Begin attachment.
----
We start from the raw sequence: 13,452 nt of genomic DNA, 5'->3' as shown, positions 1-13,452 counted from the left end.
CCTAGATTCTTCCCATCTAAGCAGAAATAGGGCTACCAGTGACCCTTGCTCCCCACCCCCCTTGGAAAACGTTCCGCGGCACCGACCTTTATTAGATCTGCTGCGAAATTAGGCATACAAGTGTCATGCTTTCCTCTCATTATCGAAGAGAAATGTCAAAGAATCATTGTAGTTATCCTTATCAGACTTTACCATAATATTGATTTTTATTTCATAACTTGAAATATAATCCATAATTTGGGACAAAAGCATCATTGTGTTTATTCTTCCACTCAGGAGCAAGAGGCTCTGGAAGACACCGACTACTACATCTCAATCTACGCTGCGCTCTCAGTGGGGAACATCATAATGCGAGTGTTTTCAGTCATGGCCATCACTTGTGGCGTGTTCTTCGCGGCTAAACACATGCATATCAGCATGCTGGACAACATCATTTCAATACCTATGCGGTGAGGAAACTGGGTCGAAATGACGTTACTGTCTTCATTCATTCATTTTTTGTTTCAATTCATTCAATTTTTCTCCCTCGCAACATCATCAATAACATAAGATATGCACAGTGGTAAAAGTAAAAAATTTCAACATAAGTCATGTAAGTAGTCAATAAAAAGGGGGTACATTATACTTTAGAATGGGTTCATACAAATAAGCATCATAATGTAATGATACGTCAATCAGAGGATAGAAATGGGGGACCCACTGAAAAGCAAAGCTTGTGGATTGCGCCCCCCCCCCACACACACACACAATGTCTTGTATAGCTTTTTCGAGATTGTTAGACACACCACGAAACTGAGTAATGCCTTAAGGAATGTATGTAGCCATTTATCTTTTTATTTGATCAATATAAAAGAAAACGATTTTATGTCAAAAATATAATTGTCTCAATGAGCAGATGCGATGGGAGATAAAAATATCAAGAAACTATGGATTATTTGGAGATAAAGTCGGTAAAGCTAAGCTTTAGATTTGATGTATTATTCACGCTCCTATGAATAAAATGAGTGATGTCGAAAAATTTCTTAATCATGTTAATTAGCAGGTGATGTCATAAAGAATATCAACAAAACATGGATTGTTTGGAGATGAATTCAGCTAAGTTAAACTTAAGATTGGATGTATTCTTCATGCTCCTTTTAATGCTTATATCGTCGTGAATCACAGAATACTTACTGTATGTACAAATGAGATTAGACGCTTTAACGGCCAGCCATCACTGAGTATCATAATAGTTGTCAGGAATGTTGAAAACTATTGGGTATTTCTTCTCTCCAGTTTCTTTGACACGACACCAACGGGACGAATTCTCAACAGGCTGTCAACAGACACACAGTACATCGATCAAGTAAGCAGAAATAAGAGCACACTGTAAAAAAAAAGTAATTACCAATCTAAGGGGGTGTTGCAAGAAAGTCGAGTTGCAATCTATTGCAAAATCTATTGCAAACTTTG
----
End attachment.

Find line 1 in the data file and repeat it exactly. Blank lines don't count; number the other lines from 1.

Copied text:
We start from the raw sequence: 13,452 nt of genomic DNA, 5'->3' as shown, positions 1-13,452 counted from the left end.